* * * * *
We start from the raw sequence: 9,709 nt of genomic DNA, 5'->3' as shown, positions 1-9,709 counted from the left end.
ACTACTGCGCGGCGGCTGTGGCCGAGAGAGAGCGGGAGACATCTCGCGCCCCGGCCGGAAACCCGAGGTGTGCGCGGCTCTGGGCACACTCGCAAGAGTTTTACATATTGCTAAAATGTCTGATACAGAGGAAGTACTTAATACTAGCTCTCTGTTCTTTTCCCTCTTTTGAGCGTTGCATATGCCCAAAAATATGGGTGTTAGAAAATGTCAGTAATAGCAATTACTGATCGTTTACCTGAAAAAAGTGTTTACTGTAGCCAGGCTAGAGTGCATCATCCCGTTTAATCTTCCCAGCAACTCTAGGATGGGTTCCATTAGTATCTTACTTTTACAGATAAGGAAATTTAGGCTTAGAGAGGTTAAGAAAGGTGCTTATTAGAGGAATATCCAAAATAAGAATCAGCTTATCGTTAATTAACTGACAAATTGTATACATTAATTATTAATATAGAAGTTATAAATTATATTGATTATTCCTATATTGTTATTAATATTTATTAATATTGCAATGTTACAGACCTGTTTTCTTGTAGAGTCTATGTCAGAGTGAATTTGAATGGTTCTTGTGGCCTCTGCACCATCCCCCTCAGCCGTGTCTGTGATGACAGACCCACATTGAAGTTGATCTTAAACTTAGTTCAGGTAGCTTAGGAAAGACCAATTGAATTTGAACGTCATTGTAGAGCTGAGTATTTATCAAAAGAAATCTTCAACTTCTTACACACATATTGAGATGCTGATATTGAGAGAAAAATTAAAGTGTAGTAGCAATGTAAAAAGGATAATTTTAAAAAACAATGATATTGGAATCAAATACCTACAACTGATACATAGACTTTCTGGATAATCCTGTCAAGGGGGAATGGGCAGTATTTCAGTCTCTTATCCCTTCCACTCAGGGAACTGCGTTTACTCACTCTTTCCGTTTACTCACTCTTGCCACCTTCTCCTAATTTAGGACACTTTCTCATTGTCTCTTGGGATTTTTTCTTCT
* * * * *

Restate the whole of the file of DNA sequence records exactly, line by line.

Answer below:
We start from the raw sequence: 9,709 nt of genomic DNA, 5'->3' as shown, positions 1-9,709 counted from the left end.
ACTACTGCGCGGCGGCTGTGGCCGAGAGAGAGCGGGAGACATCTCGCGCCCCGGCCGGAAACCCGAGGTGTGCGCGGCTCTGGGCACACTCGCAAGAGTTTTACATATTGCTAAAATGTCTGATACAGAGGAAGTACTTAATACTAGCTCTCTGTTCTTTTCCCTCTTTTGAGCGTTGCATATGCCCAAAAATATGGGTGTTAGAAAATGTCAGTAATAGCAATTACTGATCGTTTACCTGAAAAAAGTGTTTACTGTAGCCAGGCTAGAGTGCATCATCCCGTTTAATCTTCCCAGCAACTCTAGGATGGGTTCCATTAGTATCTTACTTTTACAGATAAGGAAATTTAGGCTTAGAGAGGTTAAGAAAGGTGCTTATTAGAGGAATATCCAAAATAAGAATCAGCTTATCGTTAATTAACTGACAAATTGTATACATTAATTATTAATATAGAAGTTATAAATTATATTGATTATTCCTATATTGTTATTAATATTTATTAATATTGCAATGTTACAGACCTGTTTTCTTGTAGAGTCTATGTCAGAGTGAATTTGAATGGTTCTTGTGGCCTCTGCACCATCCCCCTCAGCCGTGTCTGTGATGACAGACCCACATTGAAGTTGATCTTAAACTTAGTTCAGGTAGCTTAGGAAAGACCAATTGAATTTGAACGTCATTGTAGAGCTGAGTATTTATCAAAAGAAATCTTCAACTTCTTACACACATATTGAGATGCTGATATTGAGAGAAAAATTAAAGTGTAGTAGCAATGTAAAAAGGATAATTTTAAAAAACAATGATATTGGAATCAAATACCTACAACTGATACATAGACTTTCTGGATAATCCTGTCAAGGGGGAATGGGCAGTATTTCAGTCTCTTATCCCTTCCACTCAGGGAACTGCGTTTACTCACTCTTTCCGTTTACTCACTCTTGCCACCTTCTCCTAATTTAGGACACTTTCTCATTGTCTCTTGGGATTTTTTCTTCT